Forever Is Shorter Than It Used to Be
by Alma Alexander
Before the age of the Internet, one of these people might never have known the other existed.
In the early days of the World Wide Web, tenuous cyber-connections might never have solidified into more than shared electrons.
They were separated by oceans lapping shores of different continents, and by an almost unbridgeable gap of years.
Impossible, improbable, unlikely… and yet something drew two people together anyway. Call it love. Call it fate. They found one another against all the odds, they reached out, they touched, they held on. It was strong. It was going to last forever.
But forever is shorter than it used to be.
Alma Alexander’s life so far has prepared her very well for her chosen career. She was born in a country which no longer exists on the maps, has lived and worked in seven countries on four continents (and in cyberspace!), has climbed mountains, dived in coral reefs, flown small planes, swum with dolphins, touched two-thousand-year-old tiles in a gate out of Babylon. She is a novelist, anthologist and short story writer who currently shares her life between the Pacific Northwest of the USA (where she lives with two obligatory writer’s cats) and the wonderful fantasy worlds of her own imagination.
I SUPPOSE IT ALL BEGAN when… but before that, there was… no, two steps back from that we…
This is a story that had no real beginning. It will never really have an end. It existed—it exists—it was always there, and it will never be over.
But now, lost as I am in the interstices of time as the story changed around me in painful ways, I can’t help feeling around for memories, for clues. I keep coming back to the metaphor of a jigsaw puzzle that is my life, and trying very hard to put together the pieces that match in pattern or in shade—except that now there is a piece missing, a piece that will always be missing, a piece I will never have again, and all I am left with of the original image is that thing printed on the lid of the puzzle box, still perfect, but now just a memory and something that I will never again be able to recreate or hold in my hand.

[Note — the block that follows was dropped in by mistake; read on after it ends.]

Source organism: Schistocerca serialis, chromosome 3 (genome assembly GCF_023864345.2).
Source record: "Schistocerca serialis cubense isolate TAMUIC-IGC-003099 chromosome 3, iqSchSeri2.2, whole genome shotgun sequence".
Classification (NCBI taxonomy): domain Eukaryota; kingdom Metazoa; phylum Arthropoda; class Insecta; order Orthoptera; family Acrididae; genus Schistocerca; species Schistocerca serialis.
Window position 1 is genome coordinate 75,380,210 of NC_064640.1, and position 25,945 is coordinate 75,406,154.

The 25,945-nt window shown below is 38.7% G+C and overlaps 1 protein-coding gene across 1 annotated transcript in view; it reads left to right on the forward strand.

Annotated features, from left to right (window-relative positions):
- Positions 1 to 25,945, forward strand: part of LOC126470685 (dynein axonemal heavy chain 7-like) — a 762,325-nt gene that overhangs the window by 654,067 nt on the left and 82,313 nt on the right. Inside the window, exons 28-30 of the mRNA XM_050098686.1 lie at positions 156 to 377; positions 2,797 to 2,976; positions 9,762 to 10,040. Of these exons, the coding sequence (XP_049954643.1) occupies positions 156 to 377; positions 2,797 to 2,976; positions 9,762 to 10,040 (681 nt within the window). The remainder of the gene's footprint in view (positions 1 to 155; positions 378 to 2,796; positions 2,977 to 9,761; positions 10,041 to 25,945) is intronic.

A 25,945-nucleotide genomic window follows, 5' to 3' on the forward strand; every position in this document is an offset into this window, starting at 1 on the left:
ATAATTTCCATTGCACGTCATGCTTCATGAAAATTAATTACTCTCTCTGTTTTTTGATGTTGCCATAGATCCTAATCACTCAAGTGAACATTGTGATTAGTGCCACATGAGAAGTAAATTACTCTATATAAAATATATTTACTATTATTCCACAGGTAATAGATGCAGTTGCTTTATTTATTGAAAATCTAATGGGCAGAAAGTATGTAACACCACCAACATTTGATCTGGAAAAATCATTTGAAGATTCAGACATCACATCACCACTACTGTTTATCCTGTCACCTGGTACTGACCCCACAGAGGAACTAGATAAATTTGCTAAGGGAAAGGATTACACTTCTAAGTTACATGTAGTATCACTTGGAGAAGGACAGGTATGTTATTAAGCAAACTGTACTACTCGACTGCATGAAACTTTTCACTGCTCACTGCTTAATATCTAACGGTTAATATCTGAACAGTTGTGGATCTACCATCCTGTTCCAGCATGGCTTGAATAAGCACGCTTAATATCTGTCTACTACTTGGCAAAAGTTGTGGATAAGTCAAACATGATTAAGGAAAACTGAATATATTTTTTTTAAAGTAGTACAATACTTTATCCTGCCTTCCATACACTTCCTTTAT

I met a man. He met me. We met each other. We connected. We married. We loved.
And now he is gone.
This book is largely about him and how I lost him—a journey into the darkest heart of grief—but, like I said just now, it all started before that. It started nearly a quarter of a century ago. And what is a story about him, and about loss, begins as a story about us, about finding miracles, about love, about belonging. Because if you don’t know about that, then you will never understand just what it is that has been lost.
At the time we connected, Internet-borne relationships were rare enough (no “swiping right” and dating apps back then). It was largely his idea that we write a book about it—alternating chapters between him and me—but because he quickly came to the conclusion, as he told me, that he “used to think that he was a writer before he met me”, the thing kind of devolved wholly to me—although he DID contribute a little, right at the beginning of it all—and the book we tentatively called “Cyberdance”, as a descriptor of what transpired between us, kept on getting pushed into the archives and onto back burners as I wrote and published (many) other books. Certainly nobody has ever seen any of that material except him and me… until now. Because, well, let’s say that if we can’t really pin down the beginning of this story… let’s start it here. With material that I originally wrote back in 2003. Let me tell you our story, from that beginning.